For my second chemo session Ι arrived on time at 07.30 at room #10 of the chemo ward, but hardly in time. The chemo veterans (older women mostly) had already gotten there from the crack of dawn, apparently, to get to the good reclining chairs; there was only one office chair left for me. I really was in need of a reclining chair though, because the constipation caused by my first chemo had caused an inflammation in my intestine, as it turned out, and I could hardly walk or sit straight from the pain. I was in luck, though, because I was immediately sent to the back-up room across the hall which turned out to be the suite of the chemo ward: three reclining chairs in privacy and quiet.
I picked the single chair on the one side and, soon after, another girl my age arrived and took the one across. At first we were quite, respectful of each other’s privacy, uncertain of the psychological state the other might be in. Eventually, we got to talking, though, about our illness and about our lives. It was 08.30 and we still didn’t know that we were in for a real treat.
Two hours after we got there, after our blood samples were taken, after I was sent for an abdominal X-ray to see what was causing the pain, after the rounds, after the anti-vomiting serum had started dripping, in barges the attending pathologist who had taken over my case after I was admitted to the hospital, one and a half weeks before, and whom I had grown fond of. She was this tall, beautiful woman, always groomed, her dark hair always coiffed, her make-up discreet, her beautiful face accentuated by long, arched eyebrows and warm, smiling eyes. She was a little stern when doing her job (which I respect in a doctor), and maybe slightly pretentious at times, but in a loveable way. She was the one who had come to my room, one day after I was informed by my mom that is was the big C, and had sat on my bed next to me, had taken my hand and had told me, “we’ve got something serious.” I had smiled at her, “I know. But I am ok.” She was very professional, very encouraging, very approachable, and very human. I had thought I would not be seeing her any time soon, but there she was, barging through the open door - two medical students tagging along - giving me a big smile of surprise upon seeing me, and closing the door behind her.
I didn’t immediately get what was happening. I thought they were about to do some sort of simulation, this being a University hospital. It turned out she was actually a patient herself with an illness I had never heard of before - something with the sinus - and she was taking advantage of the free bed. So she lies on the other bed across, smiling at us and joking about how she’ll now see how patients feel. Immediately after, in comes the nurse with an IV drip and adjusts it to her IV catheter, which was already placed on her arm, and, once the serum starts dripping, she starts teaching the two students! [that’s her hand on the picture, between the two girls]
The day’s lesson was how to listen to a patient’s lung during examination. Of course we got to hear all about it as well - and what a great teacher she was! Her love for her students but also for her subject, really came across, with such tenderness, but also humour. She was telling them, “When we ask the patients to inhale for us, we ask them to do it with an open mouth, but we don’t want them sighing like a person in love! We want real breaths!” Laughs. Then she was showing them how to place their hands on the patient’s lower back in order to feel the lungs filling with air: “You know how when you see a chubby baby or a cute guy and you feel like groping them? This is how you should grope the back!” More laughs. At one point I even participated in the lesson. She was telling them, “When we want to hear the way the voice resonates inside the lung, we ask the patient to say trianta-tria to us (that’s thirty-three in Greek). But what language is the best for a patient to say thirty-three in?” “English?” the students replied tentatively. “Not really,” the pathologist said. “Thirty-three sounds wimpish in English.” So I jump in and say “trenta-tre (that’s 33 in Italian)” “That’s right!” she jumps up with a smile. “The best languages to say 33 in are the ones with Latin roots, and also Greek, because you can really hear the tr - tr.” Proud moments!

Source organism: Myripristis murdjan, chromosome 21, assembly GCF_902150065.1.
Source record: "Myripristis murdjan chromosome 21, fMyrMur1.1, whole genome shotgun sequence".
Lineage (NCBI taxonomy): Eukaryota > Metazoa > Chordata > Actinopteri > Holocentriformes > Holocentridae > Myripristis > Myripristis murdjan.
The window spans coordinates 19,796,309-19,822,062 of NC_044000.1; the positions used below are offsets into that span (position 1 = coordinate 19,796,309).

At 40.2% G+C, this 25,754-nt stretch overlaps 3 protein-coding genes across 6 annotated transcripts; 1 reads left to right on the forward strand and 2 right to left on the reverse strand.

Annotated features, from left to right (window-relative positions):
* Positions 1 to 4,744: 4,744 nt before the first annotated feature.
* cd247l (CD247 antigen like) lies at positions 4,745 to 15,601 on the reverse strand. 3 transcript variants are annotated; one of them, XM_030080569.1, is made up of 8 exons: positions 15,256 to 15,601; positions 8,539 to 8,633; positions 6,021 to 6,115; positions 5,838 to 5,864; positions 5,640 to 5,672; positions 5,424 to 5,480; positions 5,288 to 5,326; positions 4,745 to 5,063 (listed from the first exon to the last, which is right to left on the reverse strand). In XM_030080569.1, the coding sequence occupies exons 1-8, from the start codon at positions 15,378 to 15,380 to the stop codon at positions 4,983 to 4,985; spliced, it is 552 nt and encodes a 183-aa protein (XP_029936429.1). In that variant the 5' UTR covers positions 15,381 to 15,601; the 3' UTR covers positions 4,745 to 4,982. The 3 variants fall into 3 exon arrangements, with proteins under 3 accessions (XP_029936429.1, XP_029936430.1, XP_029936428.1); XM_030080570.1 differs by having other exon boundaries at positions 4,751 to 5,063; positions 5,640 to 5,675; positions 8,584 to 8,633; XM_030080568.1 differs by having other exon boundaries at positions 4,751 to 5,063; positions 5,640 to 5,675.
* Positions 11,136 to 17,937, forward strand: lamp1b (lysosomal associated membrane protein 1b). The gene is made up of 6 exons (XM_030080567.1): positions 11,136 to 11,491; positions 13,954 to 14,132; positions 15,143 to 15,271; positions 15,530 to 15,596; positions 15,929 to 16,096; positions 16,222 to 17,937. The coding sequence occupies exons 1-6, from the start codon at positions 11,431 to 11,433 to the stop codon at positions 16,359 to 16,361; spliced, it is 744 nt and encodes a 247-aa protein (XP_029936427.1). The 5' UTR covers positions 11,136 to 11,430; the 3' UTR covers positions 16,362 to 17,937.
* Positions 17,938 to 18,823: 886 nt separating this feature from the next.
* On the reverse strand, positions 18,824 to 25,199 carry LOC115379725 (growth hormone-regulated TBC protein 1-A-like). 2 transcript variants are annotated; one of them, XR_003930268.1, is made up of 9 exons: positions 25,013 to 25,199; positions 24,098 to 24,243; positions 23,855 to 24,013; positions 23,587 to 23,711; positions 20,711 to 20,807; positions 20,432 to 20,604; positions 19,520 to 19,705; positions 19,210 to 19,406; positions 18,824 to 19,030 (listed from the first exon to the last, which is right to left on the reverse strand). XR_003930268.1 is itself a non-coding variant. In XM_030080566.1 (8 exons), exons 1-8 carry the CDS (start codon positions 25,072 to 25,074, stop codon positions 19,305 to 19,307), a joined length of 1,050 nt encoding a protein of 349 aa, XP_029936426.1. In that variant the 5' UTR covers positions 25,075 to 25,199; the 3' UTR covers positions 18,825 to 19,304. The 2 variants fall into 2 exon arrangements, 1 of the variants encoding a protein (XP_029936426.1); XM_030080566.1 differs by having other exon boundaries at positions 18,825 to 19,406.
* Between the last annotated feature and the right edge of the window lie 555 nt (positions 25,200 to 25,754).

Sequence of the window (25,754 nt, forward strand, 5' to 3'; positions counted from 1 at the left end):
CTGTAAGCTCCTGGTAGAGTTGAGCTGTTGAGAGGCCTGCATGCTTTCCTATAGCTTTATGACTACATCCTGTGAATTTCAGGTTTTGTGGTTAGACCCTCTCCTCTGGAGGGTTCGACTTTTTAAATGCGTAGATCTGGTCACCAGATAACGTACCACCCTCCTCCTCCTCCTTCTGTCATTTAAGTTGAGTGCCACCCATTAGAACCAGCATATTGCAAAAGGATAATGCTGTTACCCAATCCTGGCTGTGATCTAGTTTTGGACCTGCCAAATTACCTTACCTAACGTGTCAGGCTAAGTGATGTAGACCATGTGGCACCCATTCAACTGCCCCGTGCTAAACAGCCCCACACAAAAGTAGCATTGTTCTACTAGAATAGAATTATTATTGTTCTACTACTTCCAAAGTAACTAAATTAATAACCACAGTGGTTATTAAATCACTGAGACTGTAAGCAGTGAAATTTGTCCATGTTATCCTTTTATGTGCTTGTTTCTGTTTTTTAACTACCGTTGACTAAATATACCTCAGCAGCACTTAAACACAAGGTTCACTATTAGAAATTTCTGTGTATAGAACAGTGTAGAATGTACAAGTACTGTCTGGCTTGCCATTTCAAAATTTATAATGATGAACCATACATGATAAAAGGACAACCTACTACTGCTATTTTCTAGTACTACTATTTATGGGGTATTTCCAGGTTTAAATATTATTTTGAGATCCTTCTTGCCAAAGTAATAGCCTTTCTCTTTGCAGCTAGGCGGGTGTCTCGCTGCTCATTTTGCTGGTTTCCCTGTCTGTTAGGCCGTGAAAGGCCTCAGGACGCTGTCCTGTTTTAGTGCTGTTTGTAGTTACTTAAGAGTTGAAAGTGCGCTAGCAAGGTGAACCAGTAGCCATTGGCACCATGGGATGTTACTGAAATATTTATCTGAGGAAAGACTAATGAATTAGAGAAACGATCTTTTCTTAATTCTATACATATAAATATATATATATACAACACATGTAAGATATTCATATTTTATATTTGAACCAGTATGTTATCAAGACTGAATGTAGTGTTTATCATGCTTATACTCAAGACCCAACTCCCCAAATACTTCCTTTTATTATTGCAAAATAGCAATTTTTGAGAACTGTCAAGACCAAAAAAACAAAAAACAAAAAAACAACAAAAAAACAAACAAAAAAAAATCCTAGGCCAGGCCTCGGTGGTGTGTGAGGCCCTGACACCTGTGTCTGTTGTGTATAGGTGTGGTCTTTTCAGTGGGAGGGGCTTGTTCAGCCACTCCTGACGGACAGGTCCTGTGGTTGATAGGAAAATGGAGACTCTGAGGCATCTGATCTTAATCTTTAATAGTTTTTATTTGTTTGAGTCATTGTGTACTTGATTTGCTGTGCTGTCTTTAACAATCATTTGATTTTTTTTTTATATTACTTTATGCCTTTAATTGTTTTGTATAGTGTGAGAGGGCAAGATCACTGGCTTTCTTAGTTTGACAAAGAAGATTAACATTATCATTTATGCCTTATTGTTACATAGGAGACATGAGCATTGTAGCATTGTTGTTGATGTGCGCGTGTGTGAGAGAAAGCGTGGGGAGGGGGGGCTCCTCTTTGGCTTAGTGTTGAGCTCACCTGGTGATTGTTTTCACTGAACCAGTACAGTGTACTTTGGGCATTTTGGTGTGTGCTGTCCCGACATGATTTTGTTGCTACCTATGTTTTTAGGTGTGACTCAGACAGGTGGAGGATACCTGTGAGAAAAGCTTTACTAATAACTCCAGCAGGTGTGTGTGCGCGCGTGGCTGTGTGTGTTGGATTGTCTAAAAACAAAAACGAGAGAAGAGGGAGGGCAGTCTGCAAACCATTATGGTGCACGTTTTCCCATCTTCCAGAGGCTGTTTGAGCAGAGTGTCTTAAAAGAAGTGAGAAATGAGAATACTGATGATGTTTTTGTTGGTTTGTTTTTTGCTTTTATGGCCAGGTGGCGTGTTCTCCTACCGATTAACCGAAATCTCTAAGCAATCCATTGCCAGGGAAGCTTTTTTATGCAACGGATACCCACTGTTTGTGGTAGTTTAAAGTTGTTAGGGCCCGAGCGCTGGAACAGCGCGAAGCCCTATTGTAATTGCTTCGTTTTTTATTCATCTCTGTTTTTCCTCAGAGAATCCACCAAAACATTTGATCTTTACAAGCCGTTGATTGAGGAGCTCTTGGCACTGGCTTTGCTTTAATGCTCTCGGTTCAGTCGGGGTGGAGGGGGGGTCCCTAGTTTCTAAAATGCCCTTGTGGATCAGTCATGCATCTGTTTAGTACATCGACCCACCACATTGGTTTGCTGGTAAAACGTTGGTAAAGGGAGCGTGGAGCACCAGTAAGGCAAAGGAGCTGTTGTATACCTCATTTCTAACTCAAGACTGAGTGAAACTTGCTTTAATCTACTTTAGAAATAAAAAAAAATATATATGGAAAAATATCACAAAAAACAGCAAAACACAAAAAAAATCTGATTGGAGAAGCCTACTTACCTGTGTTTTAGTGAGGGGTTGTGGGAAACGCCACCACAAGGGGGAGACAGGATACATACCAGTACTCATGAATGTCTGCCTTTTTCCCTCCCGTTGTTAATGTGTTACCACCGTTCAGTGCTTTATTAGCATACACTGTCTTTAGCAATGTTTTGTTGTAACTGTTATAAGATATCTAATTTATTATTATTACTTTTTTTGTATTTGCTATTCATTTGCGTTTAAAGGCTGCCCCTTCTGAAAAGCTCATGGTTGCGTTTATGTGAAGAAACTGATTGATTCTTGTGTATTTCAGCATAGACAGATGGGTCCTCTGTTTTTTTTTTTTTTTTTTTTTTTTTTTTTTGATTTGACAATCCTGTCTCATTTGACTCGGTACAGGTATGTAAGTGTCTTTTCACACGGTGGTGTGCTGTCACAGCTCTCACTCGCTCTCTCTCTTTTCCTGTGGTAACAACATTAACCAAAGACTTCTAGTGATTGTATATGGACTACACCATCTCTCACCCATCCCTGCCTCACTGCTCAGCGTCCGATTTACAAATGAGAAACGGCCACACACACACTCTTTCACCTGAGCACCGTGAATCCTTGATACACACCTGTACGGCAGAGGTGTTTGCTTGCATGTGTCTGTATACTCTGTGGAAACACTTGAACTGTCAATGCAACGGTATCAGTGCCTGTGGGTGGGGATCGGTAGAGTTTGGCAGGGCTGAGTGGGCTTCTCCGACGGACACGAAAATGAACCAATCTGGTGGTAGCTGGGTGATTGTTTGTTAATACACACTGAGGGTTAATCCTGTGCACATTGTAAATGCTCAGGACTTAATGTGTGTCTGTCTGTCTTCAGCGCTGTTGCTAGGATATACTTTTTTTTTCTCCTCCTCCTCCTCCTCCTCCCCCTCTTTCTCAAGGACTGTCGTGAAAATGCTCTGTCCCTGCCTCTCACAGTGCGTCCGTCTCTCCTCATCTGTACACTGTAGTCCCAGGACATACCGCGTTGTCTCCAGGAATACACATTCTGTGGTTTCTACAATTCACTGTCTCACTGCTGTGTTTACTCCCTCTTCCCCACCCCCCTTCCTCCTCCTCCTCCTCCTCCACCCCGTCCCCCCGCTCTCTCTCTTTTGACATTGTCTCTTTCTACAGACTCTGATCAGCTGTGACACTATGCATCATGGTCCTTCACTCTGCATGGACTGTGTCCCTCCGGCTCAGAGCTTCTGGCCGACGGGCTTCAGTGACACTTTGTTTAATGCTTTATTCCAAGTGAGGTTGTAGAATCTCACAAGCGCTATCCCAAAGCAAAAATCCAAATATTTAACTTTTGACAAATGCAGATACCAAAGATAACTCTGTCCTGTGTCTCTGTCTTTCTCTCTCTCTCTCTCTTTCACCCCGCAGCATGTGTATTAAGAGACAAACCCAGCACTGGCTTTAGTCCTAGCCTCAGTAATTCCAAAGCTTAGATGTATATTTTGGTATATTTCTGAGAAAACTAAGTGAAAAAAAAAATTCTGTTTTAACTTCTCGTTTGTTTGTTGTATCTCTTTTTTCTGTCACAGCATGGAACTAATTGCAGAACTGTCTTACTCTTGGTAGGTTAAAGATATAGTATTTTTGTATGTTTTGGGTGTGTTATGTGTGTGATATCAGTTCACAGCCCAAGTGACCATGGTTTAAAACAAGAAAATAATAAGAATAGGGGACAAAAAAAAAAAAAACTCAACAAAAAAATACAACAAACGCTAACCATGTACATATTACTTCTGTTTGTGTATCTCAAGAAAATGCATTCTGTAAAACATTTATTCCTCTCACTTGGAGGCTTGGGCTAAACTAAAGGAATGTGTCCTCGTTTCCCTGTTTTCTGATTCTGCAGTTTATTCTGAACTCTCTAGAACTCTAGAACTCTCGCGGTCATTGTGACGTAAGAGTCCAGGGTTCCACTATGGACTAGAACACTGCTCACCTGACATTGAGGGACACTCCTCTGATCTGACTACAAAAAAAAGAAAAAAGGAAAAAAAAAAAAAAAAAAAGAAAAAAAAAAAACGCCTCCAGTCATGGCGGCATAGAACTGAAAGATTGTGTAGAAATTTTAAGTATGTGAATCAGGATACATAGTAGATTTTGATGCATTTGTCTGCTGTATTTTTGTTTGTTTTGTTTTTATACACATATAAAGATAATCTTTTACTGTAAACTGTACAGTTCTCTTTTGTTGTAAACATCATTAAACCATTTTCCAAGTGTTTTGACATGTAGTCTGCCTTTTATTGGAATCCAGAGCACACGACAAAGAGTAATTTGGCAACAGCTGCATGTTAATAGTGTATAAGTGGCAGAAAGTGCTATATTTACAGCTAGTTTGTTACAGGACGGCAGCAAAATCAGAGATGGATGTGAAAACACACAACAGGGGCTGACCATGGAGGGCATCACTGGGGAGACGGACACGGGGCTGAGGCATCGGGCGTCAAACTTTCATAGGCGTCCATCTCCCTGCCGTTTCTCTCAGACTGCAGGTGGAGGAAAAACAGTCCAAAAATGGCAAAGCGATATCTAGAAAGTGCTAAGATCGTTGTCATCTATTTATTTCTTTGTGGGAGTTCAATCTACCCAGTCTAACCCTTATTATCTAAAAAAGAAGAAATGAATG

The girl across me and I had the best chemo session we could ever wish for. I, at least, had such laughs with what she was telling those students, all the while checking with us, “I hope we’re not boring you, ladies.” Was she kidding? I was having a blast. At a certain point when she spotted me laughing I told her, “You’re a little divine, aren’t you?” and she smiled back.
The pathologist finished her lesson and her IV drip and left, but came back later to swap the IV catheter to the other hand, so we got to hear more about her, her family, the fact that she was on ER call that evening…
By then, our Taxol was half-way through, and our chemo session was almost over.
I am reminded of W.H. Auden’s “Musee De Beaux Arts” and Pieter Bruegel’s painting “Fall of Icarus.” Each one of us stands alone in our personal hardships and pain, and life just continues for everyone else, no matter what. The challenge for me is to be able to zoom-out every once in a while, just enough to see the absurdity of it all, which is not always easy, of course. Today, though, I had some help. I had a divine intervention.
It's a wrap with a swing!
Could we have your potatoes?
So the challenge begins...
High. Higher. And Even Higher.